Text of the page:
Zrcadlo, inspirace a umělecká tvorba v Byzanci
Source document: Convivium. 2014, vol. 1, iss. 2, pp. 10-39
ISSN2336-3452 (print)2336-808X (online)
Persistent identifier (DOI): https://doi.org/10.1484/J.CONVI.5.103808
Stable URL (handle): https://hdl.handle.net/11222.digilib/132224
License: Not specified license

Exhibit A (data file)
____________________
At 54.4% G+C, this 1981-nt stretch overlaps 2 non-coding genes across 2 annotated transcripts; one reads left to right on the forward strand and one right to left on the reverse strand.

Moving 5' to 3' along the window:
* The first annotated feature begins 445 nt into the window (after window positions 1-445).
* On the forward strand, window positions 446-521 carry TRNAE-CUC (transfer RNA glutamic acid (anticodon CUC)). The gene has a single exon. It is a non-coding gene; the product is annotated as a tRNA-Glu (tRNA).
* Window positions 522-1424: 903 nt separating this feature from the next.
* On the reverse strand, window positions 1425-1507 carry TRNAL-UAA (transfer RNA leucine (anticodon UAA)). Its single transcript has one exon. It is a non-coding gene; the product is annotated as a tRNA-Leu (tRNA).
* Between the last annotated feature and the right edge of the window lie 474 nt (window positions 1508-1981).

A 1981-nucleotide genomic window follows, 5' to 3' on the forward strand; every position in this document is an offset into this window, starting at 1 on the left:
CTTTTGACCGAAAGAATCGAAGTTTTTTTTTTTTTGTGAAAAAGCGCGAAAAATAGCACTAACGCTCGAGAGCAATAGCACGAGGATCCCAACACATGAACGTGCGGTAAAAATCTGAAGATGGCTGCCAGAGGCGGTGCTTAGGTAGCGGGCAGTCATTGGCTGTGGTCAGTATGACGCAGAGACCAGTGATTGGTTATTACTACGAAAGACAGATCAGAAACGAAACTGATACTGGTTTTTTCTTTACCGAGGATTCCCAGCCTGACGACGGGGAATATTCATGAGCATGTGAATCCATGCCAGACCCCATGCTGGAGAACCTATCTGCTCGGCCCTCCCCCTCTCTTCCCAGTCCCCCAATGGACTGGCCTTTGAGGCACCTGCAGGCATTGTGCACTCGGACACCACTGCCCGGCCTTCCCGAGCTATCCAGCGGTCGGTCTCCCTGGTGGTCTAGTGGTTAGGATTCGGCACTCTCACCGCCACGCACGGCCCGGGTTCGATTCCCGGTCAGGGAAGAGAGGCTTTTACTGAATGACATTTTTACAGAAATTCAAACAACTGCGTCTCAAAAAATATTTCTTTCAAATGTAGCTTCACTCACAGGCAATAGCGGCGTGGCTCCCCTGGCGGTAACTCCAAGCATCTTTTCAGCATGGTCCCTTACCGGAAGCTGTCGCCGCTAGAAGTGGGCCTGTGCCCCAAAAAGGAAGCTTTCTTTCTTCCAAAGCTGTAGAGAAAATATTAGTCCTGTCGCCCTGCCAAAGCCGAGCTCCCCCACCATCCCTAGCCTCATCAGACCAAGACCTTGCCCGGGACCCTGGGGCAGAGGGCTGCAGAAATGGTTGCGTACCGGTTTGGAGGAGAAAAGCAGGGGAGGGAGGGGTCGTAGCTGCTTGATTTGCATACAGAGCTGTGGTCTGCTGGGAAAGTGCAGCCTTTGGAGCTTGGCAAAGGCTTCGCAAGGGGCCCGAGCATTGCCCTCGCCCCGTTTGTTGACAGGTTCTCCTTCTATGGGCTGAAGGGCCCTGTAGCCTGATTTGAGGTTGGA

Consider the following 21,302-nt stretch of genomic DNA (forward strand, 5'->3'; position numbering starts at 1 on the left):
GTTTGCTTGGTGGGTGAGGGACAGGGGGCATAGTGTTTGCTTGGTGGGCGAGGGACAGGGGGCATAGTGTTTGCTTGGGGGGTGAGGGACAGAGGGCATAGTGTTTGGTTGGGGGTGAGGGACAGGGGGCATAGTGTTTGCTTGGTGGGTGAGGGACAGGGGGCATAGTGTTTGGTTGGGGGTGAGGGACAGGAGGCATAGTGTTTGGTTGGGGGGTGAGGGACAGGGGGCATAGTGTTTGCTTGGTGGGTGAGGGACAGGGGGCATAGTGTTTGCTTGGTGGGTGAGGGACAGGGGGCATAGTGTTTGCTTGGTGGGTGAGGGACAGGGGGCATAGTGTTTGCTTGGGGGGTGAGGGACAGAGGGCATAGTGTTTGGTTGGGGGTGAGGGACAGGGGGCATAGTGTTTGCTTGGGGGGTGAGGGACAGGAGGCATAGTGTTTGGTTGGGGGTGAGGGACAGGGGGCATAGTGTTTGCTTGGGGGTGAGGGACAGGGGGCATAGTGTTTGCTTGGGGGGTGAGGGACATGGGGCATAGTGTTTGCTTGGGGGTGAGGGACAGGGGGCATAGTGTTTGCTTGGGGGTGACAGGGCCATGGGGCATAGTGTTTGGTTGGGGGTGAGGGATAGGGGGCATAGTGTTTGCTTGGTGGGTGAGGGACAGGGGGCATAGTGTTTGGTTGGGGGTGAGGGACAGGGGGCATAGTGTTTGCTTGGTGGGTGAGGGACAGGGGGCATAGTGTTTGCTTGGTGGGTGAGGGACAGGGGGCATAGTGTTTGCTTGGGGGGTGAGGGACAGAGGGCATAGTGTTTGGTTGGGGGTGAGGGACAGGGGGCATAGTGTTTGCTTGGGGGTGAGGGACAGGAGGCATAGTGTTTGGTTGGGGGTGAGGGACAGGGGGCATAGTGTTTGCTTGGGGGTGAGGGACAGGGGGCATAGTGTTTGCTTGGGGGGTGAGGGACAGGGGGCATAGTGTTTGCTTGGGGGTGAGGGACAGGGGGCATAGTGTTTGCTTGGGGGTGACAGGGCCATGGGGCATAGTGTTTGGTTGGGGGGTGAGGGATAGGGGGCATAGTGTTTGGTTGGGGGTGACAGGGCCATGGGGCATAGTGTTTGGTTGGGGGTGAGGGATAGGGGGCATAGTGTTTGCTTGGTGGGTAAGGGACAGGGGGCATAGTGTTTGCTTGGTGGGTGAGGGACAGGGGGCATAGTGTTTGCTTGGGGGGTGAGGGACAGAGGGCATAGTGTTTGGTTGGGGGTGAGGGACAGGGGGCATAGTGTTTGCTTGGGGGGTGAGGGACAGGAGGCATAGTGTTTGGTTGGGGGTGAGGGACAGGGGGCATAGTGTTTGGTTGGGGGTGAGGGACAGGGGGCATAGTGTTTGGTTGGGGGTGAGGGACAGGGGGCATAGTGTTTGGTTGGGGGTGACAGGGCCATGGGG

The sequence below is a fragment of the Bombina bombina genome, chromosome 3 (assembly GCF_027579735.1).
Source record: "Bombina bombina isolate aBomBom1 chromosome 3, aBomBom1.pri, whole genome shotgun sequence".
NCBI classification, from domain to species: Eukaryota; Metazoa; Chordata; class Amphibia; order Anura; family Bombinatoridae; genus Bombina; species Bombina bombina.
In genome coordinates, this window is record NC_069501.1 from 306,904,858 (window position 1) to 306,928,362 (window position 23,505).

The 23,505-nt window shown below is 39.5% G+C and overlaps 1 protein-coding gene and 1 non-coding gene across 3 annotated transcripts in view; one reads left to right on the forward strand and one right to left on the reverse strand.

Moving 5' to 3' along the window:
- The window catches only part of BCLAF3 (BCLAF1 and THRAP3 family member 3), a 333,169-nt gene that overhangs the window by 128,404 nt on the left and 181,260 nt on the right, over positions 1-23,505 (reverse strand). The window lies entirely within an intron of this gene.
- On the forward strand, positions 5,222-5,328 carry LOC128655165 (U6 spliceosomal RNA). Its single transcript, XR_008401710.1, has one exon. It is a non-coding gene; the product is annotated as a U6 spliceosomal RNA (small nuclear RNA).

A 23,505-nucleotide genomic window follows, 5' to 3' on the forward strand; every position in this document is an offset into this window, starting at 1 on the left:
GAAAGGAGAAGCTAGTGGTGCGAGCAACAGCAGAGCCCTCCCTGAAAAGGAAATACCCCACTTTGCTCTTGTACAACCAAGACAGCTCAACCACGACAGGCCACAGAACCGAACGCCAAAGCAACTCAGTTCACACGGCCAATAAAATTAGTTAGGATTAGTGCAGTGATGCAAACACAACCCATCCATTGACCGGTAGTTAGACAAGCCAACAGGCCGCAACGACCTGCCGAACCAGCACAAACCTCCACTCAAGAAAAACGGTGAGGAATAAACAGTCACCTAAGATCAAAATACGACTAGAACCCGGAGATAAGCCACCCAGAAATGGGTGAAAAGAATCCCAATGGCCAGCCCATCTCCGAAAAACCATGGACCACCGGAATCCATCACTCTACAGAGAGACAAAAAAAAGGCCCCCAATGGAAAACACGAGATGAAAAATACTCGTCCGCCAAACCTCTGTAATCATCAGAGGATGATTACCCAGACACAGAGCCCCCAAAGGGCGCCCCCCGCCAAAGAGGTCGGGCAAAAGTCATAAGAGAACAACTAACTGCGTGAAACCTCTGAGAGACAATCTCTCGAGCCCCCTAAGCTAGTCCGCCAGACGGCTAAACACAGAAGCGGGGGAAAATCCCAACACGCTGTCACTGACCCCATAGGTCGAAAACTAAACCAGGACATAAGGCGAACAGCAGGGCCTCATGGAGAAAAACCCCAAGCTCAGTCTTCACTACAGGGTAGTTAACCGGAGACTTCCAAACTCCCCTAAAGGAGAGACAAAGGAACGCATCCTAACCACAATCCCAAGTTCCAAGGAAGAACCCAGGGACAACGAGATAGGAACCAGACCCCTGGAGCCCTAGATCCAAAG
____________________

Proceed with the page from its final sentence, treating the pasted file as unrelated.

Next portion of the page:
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The structuring of the Byzantine mystical experience draws on the dynamics of the horizontal mirror – that is, the reflective surface of a lake, which gathers sky and earth – and the process of in-spiriting. Both phenomena appear in two distinct – and, from a modern viewpoint, incompatible – contexts : the Byzantine liturgy and the Late Antique engagement with Anacreontic poetry. What meanings emerge when the call to "forget your earthly worries" of the Cheroubikon sung at the Great Entrance is juxtaposed with the invitation to partake in the halcyon revelry in the Anacreontic? In recognizing that the Byzantine concept of creativity is defined as an act of mirroring and vital in-breathing (in-spriting), can we put it in a productive relationship to the role of the art historian today of breathing-in new life in the shell of antiquity? The analysis here draws on Aby Warburg's unorthodox but compelling ideas about the role of empathy in the production and perception of animation.